Santa Monica Playhouse goes live with four-person fairytale musical
By Bridgette M. Redman
Fairytales are always a favorite for family theater because the ways their surprises can effect audiences.
They’re especially useful to draw upon when live theater is still in a state of flux, with changing COVID-19 regulations and safety measures injecting uncertainty into what can safely be presented.
That’s why the Santa Monica Playhouse has turned to such stories as “Snow White,” “Hansel and Gretel,” “Alice in Wonderland,” “Puss in Boots” and “The Frog Prince” for its Friday twilight shows running from now until September 24.
For Graham Silbert, who has been involved in the Playhouse for 26 years, it has been a labor of love. He co-wrote it, co-directed it and performs in it. He even helped to costume it. The education department of the Playhouse is where his heart is.
“I started taking workshop classes when I was 9 years old and I just never left,” Silbert said. “I grew up there and right after high school I started working in their education department, traveling internationally with them, and worked for their family theater.”
Now the pandemic has forced them to refocus. They moved a lot of their content online and tried to readapt shows for the online format.
“While it was a fun challenge, anyone who works in live theater will tell you that being on stage and having a live audience is where their heart is,”
Silbert said. “We had to figure out what would be a good show to bring audiences back.”
Many plays require large casts and are difficult to corral due to COVID-19 restrictions.
So, Silbert reached out to Evelyn Rudie, the Playhouse’s co-artistic director, about creating a four-person musical where the performers played the different characters in the show.
“We thought it would be fun to do this mish-mash of different fairy tales,” Silbert said. “We could adapt elements we already had and do mini-abridged versions with a loose tie between them. The audience gets a little of everything with a whole array of fairy tales all put together in 45 minutes.”
It was a task Silbert was well suited for in addition to being the school’s theater field trip coordinator and having performed in more than 50 productions with the Playhouse. He also leads “All the Queen’s Men Troupe” which retells classic fairytales every summer for LA PRIDE.
The result of Silbert and Rudie’s collaboration was “Ever After Take Two” featuring Tiffany Haile, Cydne Moore, Joseph Perez and Silbert. Rudie wrote the music and lyrics and Chris DeCarlo co-directs it. It is the first live musical at the Playhouse since the lockdown.
It’s an interactive show designed to keep the audience engaged and the children excited about what they are seeing. Silbert says they call upon the audience to help answer questions and to cast spells that help make magical elements happen. Then there is a chase scene where Hansel and Gretel are trying to escape from the witch. They ask the audience to help them hide and the witch keeps asking where they went.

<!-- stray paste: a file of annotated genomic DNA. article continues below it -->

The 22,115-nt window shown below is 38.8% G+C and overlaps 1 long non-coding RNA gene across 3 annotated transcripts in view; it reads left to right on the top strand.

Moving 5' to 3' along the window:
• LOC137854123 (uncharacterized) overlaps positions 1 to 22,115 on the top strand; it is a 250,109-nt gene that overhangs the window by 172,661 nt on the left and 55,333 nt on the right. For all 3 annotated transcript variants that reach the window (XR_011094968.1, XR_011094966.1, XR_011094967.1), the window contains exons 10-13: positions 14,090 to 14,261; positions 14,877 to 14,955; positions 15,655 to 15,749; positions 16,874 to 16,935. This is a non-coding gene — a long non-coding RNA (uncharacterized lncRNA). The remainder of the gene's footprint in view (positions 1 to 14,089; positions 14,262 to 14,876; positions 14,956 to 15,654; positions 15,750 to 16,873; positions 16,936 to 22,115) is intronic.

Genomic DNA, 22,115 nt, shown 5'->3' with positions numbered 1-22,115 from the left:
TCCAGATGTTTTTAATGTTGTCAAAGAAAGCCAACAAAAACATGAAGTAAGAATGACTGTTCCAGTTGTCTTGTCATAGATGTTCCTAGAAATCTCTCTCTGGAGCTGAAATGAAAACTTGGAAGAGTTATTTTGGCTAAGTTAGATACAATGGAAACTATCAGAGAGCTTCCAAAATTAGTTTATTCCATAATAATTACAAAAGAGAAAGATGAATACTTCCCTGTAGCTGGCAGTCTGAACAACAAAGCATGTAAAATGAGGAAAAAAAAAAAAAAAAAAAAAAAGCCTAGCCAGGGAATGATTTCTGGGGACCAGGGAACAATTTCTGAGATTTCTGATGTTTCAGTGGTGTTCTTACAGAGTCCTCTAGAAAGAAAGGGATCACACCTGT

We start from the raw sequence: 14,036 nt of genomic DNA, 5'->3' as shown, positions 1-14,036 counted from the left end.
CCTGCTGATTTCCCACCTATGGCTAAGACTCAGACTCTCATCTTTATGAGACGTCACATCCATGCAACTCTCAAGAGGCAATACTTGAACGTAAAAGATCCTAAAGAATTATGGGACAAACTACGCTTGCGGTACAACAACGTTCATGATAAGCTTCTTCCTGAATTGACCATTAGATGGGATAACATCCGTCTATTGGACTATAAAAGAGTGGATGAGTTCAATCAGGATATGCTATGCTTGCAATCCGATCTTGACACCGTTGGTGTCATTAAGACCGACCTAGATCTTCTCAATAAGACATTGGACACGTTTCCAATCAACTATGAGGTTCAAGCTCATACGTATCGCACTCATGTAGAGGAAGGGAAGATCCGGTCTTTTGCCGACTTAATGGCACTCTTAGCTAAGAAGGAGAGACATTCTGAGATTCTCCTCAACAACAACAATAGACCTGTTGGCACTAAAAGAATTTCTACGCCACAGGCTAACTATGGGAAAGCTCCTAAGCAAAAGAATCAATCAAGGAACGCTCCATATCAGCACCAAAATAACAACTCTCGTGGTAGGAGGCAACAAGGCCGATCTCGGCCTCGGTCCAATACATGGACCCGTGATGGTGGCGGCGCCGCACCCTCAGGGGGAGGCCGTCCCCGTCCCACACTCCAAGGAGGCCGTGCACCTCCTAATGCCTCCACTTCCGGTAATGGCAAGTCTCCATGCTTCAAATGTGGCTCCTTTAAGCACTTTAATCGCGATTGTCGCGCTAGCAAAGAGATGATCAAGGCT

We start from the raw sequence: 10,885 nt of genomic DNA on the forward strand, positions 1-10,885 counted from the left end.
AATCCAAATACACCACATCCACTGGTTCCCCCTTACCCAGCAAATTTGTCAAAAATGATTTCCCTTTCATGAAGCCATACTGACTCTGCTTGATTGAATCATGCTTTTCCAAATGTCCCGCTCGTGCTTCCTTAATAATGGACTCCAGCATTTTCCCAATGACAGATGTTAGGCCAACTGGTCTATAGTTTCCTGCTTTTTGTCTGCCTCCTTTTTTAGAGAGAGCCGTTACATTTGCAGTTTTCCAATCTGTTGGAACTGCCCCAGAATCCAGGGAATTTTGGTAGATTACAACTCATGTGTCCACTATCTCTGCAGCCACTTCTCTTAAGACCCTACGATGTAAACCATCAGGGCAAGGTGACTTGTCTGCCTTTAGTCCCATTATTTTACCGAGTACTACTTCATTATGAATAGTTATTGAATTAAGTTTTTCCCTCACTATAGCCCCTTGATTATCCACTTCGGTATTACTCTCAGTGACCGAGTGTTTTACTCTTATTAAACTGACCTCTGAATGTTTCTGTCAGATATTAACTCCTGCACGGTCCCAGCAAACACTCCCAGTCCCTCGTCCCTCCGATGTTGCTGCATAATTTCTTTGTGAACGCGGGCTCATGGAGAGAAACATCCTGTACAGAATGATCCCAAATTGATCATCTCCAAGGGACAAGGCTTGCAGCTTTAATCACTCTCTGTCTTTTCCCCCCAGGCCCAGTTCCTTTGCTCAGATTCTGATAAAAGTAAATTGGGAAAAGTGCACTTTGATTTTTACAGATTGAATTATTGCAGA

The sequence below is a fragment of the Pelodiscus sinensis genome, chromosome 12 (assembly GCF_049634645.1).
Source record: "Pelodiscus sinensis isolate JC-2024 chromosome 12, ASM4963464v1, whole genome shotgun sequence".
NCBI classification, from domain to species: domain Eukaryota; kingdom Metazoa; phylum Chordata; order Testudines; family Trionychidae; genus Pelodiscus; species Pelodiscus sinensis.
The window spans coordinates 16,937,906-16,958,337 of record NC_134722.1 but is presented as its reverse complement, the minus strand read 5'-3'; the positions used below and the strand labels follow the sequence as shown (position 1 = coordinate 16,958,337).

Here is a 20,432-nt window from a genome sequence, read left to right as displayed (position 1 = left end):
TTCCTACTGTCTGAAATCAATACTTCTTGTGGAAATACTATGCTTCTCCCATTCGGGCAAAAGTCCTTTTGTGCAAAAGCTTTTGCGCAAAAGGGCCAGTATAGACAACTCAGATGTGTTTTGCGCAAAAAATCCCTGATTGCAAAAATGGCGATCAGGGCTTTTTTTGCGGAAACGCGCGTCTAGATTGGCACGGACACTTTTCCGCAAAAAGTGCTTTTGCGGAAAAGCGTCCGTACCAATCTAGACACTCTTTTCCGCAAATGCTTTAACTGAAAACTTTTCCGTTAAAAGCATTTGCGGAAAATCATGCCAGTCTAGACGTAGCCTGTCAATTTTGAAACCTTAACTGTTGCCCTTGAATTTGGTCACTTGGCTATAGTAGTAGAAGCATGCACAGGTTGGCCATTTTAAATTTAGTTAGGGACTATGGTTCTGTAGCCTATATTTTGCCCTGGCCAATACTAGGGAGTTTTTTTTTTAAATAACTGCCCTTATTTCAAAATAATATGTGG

“We do try to keep it interactive to keep the kids’ attention and the parents, especially after lockdown where everyone has been binge watching television,” Silbert said.
“They need the ‘Hey, we’re in live theater,’ and let them know they’re working with us.”
It’s been a choice that has worked well for them. On opening night, Silbert said there was a young girl in the audience, likely less than 2 years old who sat transfixed with her head between two seats. She couldn’t answer the questions, but she was staring at them the entire time. The mom told Silbert she’d never seen her daughter so enthralled.
Another day, there was a 6 year old calling out the answers to everything. Silbert said it’s even more rewarding when the adults start doing the same.
“If there is any time in your life you can forget your adult responsibilities, it is at the theater,” Silbert said. “It is a place to be fun, be free and be a kid again.”
The family shows used to be performed as weekend matinees, but currently the majority of the company is in school, has a day job or their lives have changed since the pandemic. They found Friday evening was the most opportune moment for all of them to be together and the 6 p.m. slot was good for parents to be done with work and they can still have dinner afterward and get home at a decent hour.
Each of the four actors have one main character that they play throughout the show and then five to eight other characters they play. Two of them play six of Snow White’s seven companions and everyone plays the Queen of Hearts at one point in the show.
“Whenever you’re not on stage, you’re frantically changing costumes,” Silbert said.
Silbert stressed that “Ever After Take Two” is not just a children’s show — it is family theater and is geared toward all ages. They’ve worked hard to make the musical attractive to young, old and in between. While there are plenty of fun antics for the youngest audiences, they pack in pop culture references and double entendre and word play for the adults.
“We hope to bridge the gap between kids and tweens, and teens and adults,” Silbert said. “A teenager can watch it and not feel like they are watching a show for kids and a kid can watch it and not feel it goes over their head. We try to reach every member of the audience on some level. We want older kids to realize that theater can be fun and exciting.”